Google is undoubtedly the most commonly used website when browsing on the web (aside from Facebook or Twitter). Google is a search engine, in other words it searches the internet for websites that are related to the words that are typed in the search bar. But what determines which websites get on the first page of the results? This is where page-ranking or PR comes in. All search engines use some sort of PR formula to determine which websites get on the first page of the results. We’ll focus on Google because just about everyone uses Google.com.
Google’s PR is basically a formula or an algorithm which calculates a website’s score based on the number of external and internal links. It also includes the website’s webpage criteria and where that is being linked from. It means that it includes in its calculation not only the website being ranked but how it is related or being linked by or to other websites as well. The calculation itself is complex but we’ll try to simplify that as we go. It is possible to know the PR of a website by downloading a specific google toolbar.
It’s called PageRank because the algorithm was first developed by Standford University’s Larry Page and Sergey Brin. They formulated it for part of a research on a new type of search engine. They wanted to rank websites based on its “link popularity”. They determined that a website is more popular if there are more links that link to it. Eventually, Page and Brin founded Google and provides the same algorithm for all of it is search tools.
Internal linking (i.e. how the webpages in the websites are linked to itself and each other) plays a key role in determining PR. There is a certain way of arranging how the different pages are linked to each other within the website. The homepage (index.htm) most commonly has the highest page rank. Let’s have an example to make it clearer. For example, the homepage of the website has a PR of 10. This means that it also has a good number of links from other websites with a PR of 10 or higher. The next level of webpages (2nd level webpages or pages that link directly from the homepage) will have 1 rank lower, in this case PR 9. The 2nd level webpages should be linked to one another (but will not affect the PR). The tertiary and quaternary level pages (3rd and 4th level webpages) will have 1 and 2 ranks lower from the 2nd level webpages (8 and 7 respectively).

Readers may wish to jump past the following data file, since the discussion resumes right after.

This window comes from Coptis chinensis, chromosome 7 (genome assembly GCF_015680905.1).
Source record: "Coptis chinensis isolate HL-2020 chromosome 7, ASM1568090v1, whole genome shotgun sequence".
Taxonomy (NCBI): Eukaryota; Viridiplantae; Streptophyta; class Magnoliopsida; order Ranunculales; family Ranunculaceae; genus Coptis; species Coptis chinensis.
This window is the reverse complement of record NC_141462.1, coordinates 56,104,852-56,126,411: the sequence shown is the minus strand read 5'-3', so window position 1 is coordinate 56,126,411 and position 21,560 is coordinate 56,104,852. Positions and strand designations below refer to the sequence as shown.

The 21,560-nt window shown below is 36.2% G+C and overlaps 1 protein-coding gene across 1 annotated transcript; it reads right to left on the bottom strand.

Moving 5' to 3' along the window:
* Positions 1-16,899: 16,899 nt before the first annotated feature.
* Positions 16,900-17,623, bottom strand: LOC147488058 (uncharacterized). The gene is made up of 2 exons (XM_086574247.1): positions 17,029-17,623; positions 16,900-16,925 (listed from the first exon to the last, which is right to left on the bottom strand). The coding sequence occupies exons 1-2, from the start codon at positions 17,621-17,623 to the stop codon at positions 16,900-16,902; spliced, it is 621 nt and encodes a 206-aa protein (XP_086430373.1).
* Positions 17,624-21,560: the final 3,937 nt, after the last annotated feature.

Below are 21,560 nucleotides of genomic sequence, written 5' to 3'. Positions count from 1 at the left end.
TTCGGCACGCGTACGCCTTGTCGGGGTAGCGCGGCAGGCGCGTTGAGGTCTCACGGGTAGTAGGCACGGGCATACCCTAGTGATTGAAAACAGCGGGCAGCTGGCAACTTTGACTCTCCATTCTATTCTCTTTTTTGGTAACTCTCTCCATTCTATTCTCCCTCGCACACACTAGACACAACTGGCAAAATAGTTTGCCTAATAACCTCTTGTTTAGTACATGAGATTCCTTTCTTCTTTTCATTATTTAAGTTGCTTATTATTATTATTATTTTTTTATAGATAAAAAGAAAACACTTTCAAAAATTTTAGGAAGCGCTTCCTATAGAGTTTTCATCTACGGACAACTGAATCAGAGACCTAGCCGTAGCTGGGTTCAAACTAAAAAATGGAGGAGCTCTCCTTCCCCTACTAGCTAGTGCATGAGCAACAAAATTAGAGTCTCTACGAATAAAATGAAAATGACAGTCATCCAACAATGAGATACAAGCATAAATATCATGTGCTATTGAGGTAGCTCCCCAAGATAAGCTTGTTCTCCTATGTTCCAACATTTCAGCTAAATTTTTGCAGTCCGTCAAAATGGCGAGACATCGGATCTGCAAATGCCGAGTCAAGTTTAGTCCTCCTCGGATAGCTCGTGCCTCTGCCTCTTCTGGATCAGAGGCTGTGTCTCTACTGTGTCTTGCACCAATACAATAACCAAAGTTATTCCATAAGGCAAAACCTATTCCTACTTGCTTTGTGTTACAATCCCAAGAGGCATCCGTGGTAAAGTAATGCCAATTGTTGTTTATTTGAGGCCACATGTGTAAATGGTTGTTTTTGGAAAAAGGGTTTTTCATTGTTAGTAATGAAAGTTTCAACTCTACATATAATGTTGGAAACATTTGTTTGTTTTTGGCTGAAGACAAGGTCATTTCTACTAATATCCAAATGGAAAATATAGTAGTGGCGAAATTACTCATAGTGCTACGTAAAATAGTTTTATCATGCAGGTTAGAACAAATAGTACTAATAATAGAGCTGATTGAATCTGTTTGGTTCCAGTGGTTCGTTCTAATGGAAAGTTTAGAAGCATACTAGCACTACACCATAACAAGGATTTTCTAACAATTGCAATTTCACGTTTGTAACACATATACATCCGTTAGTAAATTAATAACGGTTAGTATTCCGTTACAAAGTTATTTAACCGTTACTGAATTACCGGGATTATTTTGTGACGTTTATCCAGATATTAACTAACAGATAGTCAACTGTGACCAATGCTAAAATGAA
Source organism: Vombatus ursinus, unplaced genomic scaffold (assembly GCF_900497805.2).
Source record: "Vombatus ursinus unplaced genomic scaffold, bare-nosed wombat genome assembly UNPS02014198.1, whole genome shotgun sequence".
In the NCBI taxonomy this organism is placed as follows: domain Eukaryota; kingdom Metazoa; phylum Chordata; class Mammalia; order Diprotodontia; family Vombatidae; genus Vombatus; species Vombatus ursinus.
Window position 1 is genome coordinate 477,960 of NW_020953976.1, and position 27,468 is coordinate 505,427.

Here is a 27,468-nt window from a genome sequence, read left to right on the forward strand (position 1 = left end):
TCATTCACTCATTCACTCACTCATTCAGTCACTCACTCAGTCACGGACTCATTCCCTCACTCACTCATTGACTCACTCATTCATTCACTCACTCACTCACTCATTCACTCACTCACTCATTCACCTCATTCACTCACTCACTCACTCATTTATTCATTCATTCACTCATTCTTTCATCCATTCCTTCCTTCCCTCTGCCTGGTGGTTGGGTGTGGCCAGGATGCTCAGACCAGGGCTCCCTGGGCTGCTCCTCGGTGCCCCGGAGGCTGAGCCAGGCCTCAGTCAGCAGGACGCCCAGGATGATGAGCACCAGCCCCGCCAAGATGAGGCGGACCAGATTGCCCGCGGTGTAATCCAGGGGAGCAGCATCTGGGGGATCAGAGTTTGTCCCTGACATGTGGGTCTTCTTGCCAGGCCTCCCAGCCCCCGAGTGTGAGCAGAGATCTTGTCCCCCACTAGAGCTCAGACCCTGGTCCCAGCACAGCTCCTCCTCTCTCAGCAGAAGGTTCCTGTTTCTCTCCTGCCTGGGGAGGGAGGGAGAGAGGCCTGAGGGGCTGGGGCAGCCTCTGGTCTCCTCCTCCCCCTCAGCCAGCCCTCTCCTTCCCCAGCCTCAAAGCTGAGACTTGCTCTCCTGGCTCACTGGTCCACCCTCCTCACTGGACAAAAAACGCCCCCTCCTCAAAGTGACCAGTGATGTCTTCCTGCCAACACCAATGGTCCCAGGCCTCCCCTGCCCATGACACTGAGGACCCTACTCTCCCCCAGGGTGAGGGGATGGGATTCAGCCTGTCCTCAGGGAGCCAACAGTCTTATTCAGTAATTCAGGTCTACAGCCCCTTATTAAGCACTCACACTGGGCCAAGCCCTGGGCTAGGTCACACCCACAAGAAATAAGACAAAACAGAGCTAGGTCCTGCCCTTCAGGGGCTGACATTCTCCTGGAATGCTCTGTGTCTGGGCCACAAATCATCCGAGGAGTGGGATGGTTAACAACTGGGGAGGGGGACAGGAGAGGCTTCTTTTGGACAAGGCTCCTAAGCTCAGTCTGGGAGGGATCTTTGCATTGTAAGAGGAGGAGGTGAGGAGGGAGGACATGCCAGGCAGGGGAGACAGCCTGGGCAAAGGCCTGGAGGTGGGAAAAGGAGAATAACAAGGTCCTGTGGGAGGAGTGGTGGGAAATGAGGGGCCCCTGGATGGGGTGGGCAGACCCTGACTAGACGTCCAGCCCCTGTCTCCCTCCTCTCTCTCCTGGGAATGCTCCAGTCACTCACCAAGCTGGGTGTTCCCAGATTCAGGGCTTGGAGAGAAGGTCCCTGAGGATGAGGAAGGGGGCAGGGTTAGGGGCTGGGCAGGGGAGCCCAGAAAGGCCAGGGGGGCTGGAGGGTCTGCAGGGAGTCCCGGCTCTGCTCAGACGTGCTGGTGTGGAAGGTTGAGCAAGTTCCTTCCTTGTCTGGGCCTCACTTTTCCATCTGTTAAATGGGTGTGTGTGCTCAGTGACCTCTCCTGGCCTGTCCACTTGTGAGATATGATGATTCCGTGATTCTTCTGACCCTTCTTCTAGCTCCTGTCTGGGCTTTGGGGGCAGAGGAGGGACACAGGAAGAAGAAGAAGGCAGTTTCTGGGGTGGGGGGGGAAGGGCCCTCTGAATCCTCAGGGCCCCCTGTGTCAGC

If you’ve noticed that the deeper into the website you go, the lesser is the page rank. There are many theories that surround why this is so, most people think that it’s because the deeper it is in the website, the lesser the internal links (because it tends to become more specific in content) and even lesser external links.Improving links within the website tends to improve the webpages’ PR but always remember to link only relevant pages. It helps to improve PR by using the keywords as links and using standard HREF linking (search engine bots tend to get attracted by them).
Perhaps a greater part of the PR is the external link. However, this is much more difficult to attain because unlike the internal links, the external links (i.e. links to other websites) are harder or beyond your control. It is very difficult to coerce websites into linking to your own site most especially if they already have a high PR. Google hasn’t revealed how much effect does external linking have on websites but it is very evident that it has a big effect thus making external linking very important to further increase PR. It is known, however; that the PR plays a vital role in determining a website’s position in Google indexing and ranking.
To simplify PR by external linking, let’s take your own website (which we will call site X) with a PR of 5. Scoring is based on the rank of site X and variables within the pages of links that link to X. suppose site Y will link to site X, this counts as a “vote” for page X and if it has a PR that is higher than X, then it will affect X positively. Even more so if another site, Z will link to page X. however, if the linking site has a lower PR than X, it will not pull down the PR of X nor will it affect it positively. The thing to remember here is that, sites Y and Z should have relevant content to X itself in order for it to have any effect at all.